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Mr Ben Duncan-Jones

Job: PhD student

Faculty: Arts, Design and Humanities

School/department: School of Humanities

Address: De Montfort University, The Gateway, Leicester, LE1 9BH

T: N/A

E: P2513386@my365.dmu.ac.uk

 

Personal profile

Ben Duncan-Jones is a PhD researcher in the School of Humanities and is affiliated to the International Centre for Sports History and Culture (ICSHC). He has an interest in social history, with a particular focus on the history of violent recreation in nineteenth century Britain, and related interests in: the history of sport and leisure, the history of crime and criminal justice, and the use of digital tools in historical research and analysis. Ben has contributed to a number of postgraduate events, including: a joint showcase for History and English PhD students, at which he gave a presentation of his project; and, as part of a workshop hosted by the ICSHC with researchers from the University of Lausanne, at which he chaired one of the discussions.

He works as the Programme Manager for the School of Psychology and Counselling at The Open University and has a long-standing interest in combat sports and fitness training.

Qualifications

  • Postgraduate Certificate in Business Administration
  • Master of Arts in History
  • Bachelor of Arts (Honours) in History

PhD projects

PhD title

A Study of Prize-Fighting in England, 1800 to 1870: Mapping the Changing Attitudes, Perceptions and Reception.

Abstract

This project is a study of bare-knuckle prize-fighting, its place in, and influence on, nineteenth century British society and culture. It will examine what was a popular leisure activity during the early to mid-nineteenth century and had been widely enjoyed across society. In fact prize-fighting benefited from periods of elite support, however, during this time it experienced fluctuations in popularity, and an eventual decline from the mid-nineteenth century onward.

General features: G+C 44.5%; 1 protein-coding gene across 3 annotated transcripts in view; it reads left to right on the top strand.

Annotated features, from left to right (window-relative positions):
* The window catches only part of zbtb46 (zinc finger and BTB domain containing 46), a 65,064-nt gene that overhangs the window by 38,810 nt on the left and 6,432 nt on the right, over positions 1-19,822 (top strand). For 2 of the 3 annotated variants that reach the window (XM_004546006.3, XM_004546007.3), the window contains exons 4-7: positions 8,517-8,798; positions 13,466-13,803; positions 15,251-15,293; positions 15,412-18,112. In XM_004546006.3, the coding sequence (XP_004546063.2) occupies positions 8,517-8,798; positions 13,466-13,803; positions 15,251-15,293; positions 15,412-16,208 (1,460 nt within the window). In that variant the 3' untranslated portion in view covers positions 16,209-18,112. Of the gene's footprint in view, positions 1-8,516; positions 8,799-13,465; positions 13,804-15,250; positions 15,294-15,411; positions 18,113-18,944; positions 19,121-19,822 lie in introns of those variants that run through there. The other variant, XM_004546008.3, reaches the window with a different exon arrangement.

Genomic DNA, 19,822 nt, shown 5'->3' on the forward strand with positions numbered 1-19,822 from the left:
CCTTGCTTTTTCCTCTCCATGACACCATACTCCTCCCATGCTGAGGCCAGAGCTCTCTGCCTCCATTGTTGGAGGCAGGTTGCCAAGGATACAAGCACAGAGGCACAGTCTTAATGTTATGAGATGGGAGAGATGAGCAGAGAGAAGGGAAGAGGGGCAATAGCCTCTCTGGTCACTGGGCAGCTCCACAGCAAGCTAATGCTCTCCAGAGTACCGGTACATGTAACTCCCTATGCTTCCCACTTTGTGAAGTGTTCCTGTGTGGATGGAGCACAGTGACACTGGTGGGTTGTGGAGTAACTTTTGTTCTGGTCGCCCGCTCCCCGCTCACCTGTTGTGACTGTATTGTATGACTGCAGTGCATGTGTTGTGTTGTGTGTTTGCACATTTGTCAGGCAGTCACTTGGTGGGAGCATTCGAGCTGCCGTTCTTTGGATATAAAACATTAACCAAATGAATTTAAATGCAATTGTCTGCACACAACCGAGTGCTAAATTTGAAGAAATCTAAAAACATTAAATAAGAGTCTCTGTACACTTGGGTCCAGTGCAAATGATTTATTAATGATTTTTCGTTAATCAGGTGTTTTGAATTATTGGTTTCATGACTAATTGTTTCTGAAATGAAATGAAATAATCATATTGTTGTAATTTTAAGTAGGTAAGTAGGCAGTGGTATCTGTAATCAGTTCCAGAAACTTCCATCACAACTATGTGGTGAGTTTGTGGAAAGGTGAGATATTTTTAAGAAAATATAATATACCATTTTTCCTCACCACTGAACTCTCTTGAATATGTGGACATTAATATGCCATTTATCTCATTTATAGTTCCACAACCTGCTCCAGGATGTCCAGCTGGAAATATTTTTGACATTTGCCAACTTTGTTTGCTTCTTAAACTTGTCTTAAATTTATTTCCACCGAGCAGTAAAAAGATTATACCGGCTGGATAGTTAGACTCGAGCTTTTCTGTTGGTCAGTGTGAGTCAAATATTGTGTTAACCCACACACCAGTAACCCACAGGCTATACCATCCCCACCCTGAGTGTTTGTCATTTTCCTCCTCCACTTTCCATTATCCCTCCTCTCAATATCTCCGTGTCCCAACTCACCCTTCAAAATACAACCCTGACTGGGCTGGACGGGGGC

Nevertheless, despite its uneven trajectory prize-fighting was somehow able to retain considerable currency and influence beyond the ring: socially, culturally, and materially. Therefore, the primary objective is to explore what caused an emerging rational industrial society to turn away from traditional pre-industrial leisure activities, like prize-fighting, and how can this change be mapped over this period? The intention is this study will contribute to the existing historiography and be complementary to existing qualitative works, filling a long-standing gap in scholarship by centring on a quantitative analysis of the primary sources relating to prize-fighting.

This approach will add to the current literature by highlighting the conflicting forces at work (both internal and external to prize-fighting), enabling prize-fighting to be used as a lens, through which to view British culture and society at that time, in a systematic and measured way.

Supervisors

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